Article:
American Betrayed, Part 1

My blogging abilities are hampered by my lack of access to my customary computer. Not only is this screen way too small for comfort — I have to break every five or ten minutes to get away from it for a while — but my regular computer is all but directly linked to my brain via special neuronal connections. I feel as though I’m missing a limb while writing this.

As a result, the following overview of the controversy over Diana West’s book American Betrayal will be a rambling account of what happened, with some speculative thoughts about the possible reasons for these strange and distressing events. Dymphna and I have been tossing ideas back and forth for the past six weeks, trying to make sense of what happened.

Rather than fill in all the background, I invite readers who are unfamiliar with the “take-down” of American Betrayal to visit the Diana West Archives.

Ms. West’s book was published last spring to favorable reviews in a number of conservative outlets, and the author was interviewed on television about its controversial topic: the extent of the penetration of the United States government by Soviet agents of influence before, during, and after World War Two.

Controversy is one thing — arguments about Ms. West’s conclusions and speculative deductions are to be expected — but personal attacks on her capabilities as a writer and researcher are another matter entirely.

In early August a favorable review of American Betrayal was published at Front Page Magazine’s website, and then quickly pulled by the editor, David Horowitz. It was replaced some days later by a 7,000-word attack written by Ronald Radosh, who went beyond criticizing the book on the merits and descended into name-calling and personal insults. His piece was followed almost immediately by several vitriolic pieces by David Horowitz himself (also at Front Page), additional attacks by Mr. Radosh in other venues, and a particularly snide hit-piece by Conrad Black at NRO.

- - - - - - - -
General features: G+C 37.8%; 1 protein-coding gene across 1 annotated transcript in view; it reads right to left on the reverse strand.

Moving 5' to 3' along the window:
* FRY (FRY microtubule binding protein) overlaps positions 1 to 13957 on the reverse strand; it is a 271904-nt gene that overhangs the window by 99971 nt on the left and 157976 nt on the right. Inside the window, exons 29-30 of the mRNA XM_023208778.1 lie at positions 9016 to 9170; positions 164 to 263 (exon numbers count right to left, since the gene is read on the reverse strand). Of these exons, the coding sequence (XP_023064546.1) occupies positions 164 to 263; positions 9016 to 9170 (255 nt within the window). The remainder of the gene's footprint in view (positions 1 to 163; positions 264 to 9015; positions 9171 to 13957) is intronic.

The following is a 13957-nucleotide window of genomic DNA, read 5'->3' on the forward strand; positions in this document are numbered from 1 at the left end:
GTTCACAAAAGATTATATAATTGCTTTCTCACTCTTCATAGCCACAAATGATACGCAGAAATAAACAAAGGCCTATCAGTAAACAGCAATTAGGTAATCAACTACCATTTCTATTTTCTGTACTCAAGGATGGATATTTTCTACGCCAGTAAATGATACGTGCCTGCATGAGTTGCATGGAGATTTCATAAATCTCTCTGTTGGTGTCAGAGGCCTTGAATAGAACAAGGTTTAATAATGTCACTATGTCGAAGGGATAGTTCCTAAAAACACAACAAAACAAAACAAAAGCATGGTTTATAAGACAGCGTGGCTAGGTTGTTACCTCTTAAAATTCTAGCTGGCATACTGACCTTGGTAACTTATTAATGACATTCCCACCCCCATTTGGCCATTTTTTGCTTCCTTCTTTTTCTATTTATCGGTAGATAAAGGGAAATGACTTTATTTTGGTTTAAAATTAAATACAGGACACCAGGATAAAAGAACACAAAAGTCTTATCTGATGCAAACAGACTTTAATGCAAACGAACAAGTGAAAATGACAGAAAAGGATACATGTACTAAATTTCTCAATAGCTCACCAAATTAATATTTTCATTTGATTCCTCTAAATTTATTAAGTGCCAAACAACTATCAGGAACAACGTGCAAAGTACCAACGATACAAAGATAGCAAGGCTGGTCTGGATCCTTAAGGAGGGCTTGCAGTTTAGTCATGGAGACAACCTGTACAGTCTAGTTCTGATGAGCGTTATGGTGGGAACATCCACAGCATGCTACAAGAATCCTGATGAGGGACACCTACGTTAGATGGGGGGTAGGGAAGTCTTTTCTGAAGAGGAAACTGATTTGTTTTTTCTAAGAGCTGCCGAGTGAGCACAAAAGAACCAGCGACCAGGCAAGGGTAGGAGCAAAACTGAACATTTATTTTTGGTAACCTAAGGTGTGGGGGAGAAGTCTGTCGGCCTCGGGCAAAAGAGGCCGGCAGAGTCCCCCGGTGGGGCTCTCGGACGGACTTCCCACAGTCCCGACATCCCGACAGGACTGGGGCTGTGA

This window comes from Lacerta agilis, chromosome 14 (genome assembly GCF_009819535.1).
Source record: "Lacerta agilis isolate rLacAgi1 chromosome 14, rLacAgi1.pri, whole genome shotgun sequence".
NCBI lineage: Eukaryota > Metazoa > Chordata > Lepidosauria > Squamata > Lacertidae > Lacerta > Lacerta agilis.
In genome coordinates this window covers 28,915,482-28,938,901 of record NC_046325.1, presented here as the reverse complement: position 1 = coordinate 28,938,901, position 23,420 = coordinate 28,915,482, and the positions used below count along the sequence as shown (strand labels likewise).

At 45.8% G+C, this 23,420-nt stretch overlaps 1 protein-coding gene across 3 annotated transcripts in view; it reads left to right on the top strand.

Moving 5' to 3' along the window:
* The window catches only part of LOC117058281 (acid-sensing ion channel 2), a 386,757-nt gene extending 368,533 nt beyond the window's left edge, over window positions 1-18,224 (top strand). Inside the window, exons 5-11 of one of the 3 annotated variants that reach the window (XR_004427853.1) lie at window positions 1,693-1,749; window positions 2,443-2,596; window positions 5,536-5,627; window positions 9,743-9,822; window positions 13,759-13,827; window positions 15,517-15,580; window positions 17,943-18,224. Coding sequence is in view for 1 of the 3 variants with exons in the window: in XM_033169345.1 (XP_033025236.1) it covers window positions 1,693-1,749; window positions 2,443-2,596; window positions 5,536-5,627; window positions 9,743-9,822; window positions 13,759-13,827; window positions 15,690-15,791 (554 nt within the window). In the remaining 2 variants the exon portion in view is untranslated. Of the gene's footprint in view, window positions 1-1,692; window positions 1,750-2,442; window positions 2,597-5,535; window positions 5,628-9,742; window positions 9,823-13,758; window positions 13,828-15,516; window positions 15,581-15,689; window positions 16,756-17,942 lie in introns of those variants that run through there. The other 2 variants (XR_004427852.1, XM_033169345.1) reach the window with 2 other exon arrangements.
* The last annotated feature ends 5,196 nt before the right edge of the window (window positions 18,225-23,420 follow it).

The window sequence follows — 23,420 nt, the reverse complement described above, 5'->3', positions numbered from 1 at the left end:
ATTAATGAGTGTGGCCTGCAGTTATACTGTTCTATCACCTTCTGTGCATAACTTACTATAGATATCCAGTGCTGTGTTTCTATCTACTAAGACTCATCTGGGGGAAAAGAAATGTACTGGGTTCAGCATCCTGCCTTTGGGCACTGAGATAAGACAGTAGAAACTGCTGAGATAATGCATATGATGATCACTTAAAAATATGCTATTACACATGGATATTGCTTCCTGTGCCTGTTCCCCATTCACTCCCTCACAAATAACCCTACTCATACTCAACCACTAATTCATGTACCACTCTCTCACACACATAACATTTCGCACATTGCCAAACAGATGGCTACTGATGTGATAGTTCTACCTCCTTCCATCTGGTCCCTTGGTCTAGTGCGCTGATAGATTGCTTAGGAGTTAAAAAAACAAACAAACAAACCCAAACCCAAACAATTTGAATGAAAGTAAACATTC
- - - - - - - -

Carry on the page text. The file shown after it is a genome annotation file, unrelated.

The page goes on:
The sentiments of Messrs. Radosh, Horowitz, and Black were echoed in short order by several satellite writers at smaller sites, who amazingly enough, had not read the book, and were not loath to admit that fact. As far as I am aware, no one who denounced the book had actually read it, with the exception of the Denouncer-in-Chief, Ronald Radosh.

And even he may not have read the book in its entirety, since he misattributed several arguments to it that it did not make, and “corrected” those errors with new misattributions. One is forced to conclude that he either deliberately misrepresented the truth, had not actually read the whole book, or had some sort of mental lapse, perhaps a sudden fit of absent-mindedness.

From then on, prominent defenders of Diana West were few.

Andrew Bostom has spoken up on her behalf, as have Stacy McCain, M. Stanton Evans, David Solway, Clare Lopez, Frank Gaffney, Edward Cline, and a few others. Overwhelming support for the book and its author may be found on many smaller blogs, in forums, and in the comments on various websites. FPM itself has been deluged with angry commenters decrying the treatment of Diana West.

But no conservative pundit of major stature — not a single one — has written an article or op-ed protesting the ad-hominem attacks on Ms. West (an “unhinged” “conspiracy theorist” who has not been “house-trained”).

Their silence speaks volumes.

First of all, it suggests that they are afraid of the power wielded by Mr. Horowitz, and intend to make sure they don’t end up as her next-door neighbor in the Outer Darkness.

Secondly, it indicates a lack of agreement with Messrs. Radosh, Horowitz, and Black. The leading pundits were almost certainly requested to join the Two-Minute Hate against Diana West. If so, with the exception of Conrad Black, all of them declined.